About Me

I love experiencing the world as interdependent systems. At present I focus on software systems — the beast of a complex distributed system that is New Relic, as well as the thousands of software systems that we monitor for our customers — and cognitive systems ‐ the interplay of human and machine that enables us to create, maintain, and operate the software and hardware on which we've built the modern age.

Boilerplate Bio

Beth Adele Long is a software engineer in Reliability Engineering at New Relic, where she focuses on the technical and human challenges of creating resilient complex systems. After earning a degree in Engineering Physics, she abandoned a prospective career as a rocket scientist in favor of tinkering with websites. She has a morbid fascination with incidents and would love to hear the gruesome details of your last Sev 1. Her tech writing is consolidated at bethadele.io.

  • Love
  • Code

Better Incident Command

The Lead Developer
24 April 2018, New York City

Incident Commanders (ICs) help resolve incidents faster and increase learning by regulating the flow of incidents.

Slide Deck | (Video TBA)

On-Call Rotations and Incident Response

February 2018, New Relic Blog

How we approach incidents and on-call at New Relic.

Part 1: On Call Rotations
Part 4: Incident Response

DevOps Takes Practice

New Relic FutureStack 2017
London / Berlin / New York City

DevOps requires a learning culture and constant adaptation. Matthew Flaming and I discuss how New Relic has evolved reliability practices.

Video (London) | Video (NYC)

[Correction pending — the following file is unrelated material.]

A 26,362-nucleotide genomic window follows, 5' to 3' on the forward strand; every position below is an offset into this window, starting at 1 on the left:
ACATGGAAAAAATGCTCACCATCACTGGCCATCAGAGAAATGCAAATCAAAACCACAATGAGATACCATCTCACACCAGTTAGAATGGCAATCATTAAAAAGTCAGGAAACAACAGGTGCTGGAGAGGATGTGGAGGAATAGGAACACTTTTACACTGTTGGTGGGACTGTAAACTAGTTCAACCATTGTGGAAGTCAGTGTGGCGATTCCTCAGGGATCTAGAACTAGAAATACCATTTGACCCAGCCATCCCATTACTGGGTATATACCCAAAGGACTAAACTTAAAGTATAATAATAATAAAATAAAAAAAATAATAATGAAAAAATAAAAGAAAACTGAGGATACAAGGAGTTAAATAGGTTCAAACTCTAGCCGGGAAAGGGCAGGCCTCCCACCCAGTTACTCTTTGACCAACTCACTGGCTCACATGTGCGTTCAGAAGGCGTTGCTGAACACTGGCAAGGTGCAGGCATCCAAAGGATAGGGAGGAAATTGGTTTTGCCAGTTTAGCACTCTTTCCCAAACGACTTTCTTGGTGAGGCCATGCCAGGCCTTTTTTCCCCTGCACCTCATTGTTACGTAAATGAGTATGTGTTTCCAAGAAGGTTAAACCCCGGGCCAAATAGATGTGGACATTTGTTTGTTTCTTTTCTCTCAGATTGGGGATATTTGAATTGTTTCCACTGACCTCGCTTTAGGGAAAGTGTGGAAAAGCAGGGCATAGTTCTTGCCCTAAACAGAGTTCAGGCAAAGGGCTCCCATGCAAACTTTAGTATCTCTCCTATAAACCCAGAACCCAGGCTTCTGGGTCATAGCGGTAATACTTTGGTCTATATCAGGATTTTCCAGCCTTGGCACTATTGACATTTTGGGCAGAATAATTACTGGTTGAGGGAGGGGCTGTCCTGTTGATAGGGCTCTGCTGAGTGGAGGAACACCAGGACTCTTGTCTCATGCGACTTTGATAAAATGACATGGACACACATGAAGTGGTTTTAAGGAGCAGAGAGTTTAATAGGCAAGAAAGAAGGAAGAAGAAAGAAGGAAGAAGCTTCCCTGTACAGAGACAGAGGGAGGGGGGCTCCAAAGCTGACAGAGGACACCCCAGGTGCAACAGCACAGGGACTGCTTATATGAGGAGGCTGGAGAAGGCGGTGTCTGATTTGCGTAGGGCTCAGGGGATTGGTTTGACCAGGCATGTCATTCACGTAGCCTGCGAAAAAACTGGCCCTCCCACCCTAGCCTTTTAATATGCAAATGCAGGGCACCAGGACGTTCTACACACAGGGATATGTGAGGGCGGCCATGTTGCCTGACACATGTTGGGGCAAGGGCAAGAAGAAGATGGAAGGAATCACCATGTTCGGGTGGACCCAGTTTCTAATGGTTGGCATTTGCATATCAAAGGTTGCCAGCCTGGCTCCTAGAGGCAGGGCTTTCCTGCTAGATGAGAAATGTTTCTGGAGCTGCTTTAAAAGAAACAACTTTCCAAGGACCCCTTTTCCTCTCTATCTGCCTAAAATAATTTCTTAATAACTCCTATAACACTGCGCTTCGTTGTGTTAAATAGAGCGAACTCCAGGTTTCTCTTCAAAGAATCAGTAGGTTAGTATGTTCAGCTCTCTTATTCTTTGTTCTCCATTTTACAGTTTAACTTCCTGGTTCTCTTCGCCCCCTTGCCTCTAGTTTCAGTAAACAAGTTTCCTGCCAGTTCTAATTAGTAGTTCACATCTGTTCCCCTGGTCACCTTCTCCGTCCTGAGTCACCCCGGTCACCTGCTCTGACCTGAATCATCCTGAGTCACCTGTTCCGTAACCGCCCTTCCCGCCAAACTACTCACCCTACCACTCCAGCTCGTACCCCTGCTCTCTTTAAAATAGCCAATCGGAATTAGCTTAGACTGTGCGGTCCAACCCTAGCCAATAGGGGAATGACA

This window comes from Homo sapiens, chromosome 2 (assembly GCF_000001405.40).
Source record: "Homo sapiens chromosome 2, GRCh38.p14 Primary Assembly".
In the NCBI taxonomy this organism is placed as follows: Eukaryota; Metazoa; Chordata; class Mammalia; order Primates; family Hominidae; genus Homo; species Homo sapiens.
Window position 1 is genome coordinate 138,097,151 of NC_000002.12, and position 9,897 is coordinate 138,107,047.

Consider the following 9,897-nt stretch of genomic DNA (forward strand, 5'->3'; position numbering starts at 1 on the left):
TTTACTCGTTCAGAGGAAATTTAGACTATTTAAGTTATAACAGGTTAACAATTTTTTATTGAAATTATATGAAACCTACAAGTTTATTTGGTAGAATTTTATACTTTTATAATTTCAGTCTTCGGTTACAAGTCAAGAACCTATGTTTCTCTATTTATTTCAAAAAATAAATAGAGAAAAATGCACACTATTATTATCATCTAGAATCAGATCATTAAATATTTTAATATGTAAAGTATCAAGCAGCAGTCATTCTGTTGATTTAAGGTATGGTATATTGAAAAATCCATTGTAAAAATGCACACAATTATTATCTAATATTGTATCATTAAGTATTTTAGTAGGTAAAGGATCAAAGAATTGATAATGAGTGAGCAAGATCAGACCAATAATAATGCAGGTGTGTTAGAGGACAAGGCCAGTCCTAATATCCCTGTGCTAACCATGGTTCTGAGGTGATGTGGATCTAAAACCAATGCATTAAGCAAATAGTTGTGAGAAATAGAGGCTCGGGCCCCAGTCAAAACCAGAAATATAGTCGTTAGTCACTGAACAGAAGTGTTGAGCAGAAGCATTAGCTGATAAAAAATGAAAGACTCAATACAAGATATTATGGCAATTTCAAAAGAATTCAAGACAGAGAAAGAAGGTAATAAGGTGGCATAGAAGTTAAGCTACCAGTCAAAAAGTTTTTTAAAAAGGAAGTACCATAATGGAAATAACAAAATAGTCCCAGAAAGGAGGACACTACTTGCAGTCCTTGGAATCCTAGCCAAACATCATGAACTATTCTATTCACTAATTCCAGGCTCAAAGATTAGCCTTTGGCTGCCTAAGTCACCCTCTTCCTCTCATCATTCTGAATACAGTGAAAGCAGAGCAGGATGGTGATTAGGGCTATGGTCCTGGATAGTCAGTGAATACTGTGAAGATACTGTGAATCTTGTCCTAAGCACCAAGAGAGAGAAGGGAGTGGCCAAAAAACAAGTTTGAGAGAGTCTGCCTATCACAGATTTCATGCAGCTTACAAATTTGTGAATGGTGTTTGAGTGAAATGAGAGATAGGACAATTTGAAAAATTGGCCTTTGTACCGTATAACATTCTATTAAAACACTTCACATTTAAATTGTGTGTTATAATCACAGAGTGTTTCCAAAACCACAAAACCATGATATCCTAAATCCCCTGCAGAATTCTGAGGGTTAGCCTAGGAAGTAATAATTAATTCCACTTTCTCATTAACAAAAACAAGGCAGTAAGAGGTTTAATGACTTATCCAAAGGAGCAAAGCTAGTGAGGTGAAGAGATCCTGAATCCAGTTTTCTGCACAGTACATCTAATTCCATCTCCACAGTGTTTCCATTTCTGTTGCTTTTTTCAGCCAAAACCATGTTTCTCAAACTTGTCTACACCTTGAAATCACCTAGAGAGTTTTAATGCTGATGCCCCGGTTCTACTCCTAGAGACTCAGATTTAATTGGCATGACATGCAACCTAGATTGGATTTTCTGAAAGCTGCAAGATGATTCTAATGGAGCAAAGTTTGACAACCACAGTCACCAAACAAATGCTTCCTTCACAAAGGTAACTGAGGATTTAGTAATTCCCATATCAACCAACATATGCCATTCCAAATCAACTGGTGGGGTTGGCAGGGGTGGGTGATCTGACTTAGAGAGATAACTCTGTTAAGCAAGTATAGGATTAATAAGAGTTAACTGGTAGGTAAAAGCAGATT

Geek Out with Me

Here's a curated list of articles, papers, and videos to explore if you're interested in complex software, cognitive systems, or resilience engineering.

  • How Complex Systems Fail

    This concise paper by Dr. Richard Cook rewards attentive first, second, and twentieth readings. If you work in software (or any field with systems of any complexity), you should study this gem.

  • The Stella Report

    The SNAFU Catchers' report from their first cycle of study highlighted challenges like strange loops and dark debt, not by studying cosmology but by studying how humans cope with complexity in modern software.

  • Moving Past Shallow Incident Data

    John Allspaw points out the limits of shallow incident data like MTTR and MTTD, proposing deeper ways of engaging with incident data.

  • Just Culture

    Human factors and systems safety pioneer Sidney Dekker shares a short film on how one organization transformed to a "just culture" of learning, accountability, and trust.

Curious?

Elsewhere, I write about broader topics, including but not limited to productivity, self-trust, and death.